Showing posts with label English literature. Show all posts
Showing posts with label English literature. Show all posts

Monday, November 21, 2011

Voices from the edge of the sea

Ever since my student days in Australia, I've been fascinated by Under Milk Wood, the celebrated play for voices by the Welsh author Dylan Thomas, who died in New York at the age of 39. The play reveals the acts and sentiments of a few dozen citizens of the mythical Welsh seaside village of Llareggub ("bugger all" spelt backwards), which is said to be based upon the real place, Laugharne, where Dylan Thomas spent the four final years of his life.

The title of this blog post—Voices from the edge of the sea—needs a short explanation. I've spent very little time in Wales (purely as a tourist), whereas I happen to be far more familiar with small seaside villages a little further to the south, in Brittany. And I like to imagine that the spirit of many Breton villages, looking out across the sea towards the British Isles, would be on a par with that of Llareggub, for the people in such places surely end up sharing the same kinds of visions and phantoms. For example, I can well imagine Milk Wood being located on the slopes above Plouézec, in the Côtes d'Armor.

Or, better still, above the tiny magical fishing port of Gwin Zégal:

Maybe my son François, who's a more experienced traveler than me, and a more expert witness, will tell me if he agrees with my amalgam of sites on the edge of that Celtic sea (once crossed in flimsy boats by ancient saints disseminating their faith) that separates Britain and Ireland from Brittany.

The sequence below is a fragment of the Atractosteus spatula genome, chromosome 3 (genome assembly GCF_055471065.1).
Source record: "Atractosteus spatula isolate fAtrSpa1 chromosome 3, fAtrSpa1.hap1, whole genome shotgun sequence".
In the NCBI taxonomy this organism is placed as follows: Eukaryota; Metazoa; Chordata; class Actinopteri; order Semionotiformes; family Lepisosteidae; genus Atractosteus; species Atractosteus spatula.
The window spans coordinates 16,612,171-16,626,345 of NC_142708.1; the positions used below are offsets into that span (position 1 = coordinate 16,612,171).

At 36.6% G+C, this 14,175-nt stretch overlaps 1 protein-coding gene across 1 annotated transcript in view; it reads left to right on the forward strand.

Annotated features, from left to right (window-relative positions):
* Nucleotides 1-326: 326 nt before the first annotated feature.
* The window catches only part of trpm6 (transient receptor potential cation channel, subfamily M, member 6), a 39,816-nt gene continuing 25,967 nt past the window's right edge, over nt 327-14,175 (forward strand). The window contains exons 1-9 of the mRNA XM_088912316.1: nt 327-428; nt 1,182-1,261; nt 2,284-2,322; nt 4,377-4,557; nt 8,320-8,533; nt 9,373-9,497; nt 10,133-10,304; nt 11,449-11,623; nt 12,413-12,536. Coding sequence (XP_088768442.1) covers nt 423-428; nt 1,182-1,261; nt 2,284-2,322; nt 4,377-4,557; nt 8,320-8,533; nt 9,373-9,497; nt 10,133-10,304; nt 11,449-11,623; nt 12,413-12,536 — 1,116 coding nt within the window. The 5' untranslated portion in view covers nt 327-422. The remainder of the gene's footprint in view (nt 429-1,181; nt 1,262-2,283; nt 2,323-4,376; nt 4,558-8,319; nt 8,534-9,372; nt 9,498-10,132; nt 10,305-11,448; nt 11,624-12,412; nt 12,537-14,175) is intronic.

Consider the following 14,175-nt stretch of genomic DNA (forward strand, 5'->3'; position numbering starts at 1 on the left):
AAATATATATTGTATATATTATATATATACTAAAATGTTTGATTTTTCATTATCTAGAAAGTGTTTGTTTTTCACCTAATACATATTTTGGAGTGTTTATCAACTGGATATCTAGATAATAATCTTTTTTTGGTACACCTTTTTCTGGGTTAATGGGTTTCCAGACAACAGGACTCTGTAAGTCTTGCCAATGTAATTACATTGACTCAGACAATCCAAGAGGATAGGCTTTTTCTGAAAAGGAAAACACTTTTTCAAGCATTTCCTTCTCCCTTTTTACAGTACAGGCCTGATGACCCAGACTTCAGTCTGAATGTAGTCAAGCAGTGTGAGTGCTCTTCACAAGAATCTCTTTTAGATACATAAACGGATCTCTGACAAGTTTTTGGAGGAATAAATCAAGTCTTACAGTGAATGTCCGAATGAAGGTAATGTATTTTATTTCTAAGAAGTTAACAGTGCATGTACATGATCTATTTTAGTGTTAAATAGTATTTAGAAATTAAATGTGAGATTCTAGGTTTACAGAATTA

The Internet provides us with an excellent opportunity of appreciating this audio creation. Towards the end of the present blog post, I've included eight YouTube videos that present a BBC production of Under Milk Wood starring the Welsh actor Richard Burton. If you need the full text of the play, you can download it from this Gutenberg website. And here's a list (from Wikipedia) of the major characters in Under Milk Wood, which you can consult while listening to the play:

Captain CatThe old blind sea captain who dreams of his deceased shipmates and lost lover Rosie Probert. He is one of the play's most important characters, as he often acts as a narrator. He observes and comments on the goings-on in the village from his window.

Rosie Probert
Captain Cat's deceased lover, who appears in his dreams.

Myfanwy Price
Sweetshop-keeper who dreams of marrying Mog Edwards.

Mr Mog Edwards
Draper, infatuated by Myfanwy Price. Their romance, however, is restricted strictly to the letters they write one another and their interactions in their dreams.

Jack Black
Cobbler, who dreams of scaring away young couples.

Evans the Death
Undertaker, who dreams of his childhood.

Mr Waldo
Rabbit catcher, barber, herbalist, cat doctor, quack, dreams of his mother and his many unhappy, failed marriages. He is a notorious alcoholic and general troublemaker, and is involved in an affair with Polly Garter.

Mrs Ogmore-Pritchard
Owner of a guesthouse, who dreams of nagging her two late husbands. She refuses to let anyone stay at the guesthouse because of her extreme penchant for neatness.

Mr Ogmore
Deceased, Linoleum salesman, late of Mrs. Ogmore-Pritchard.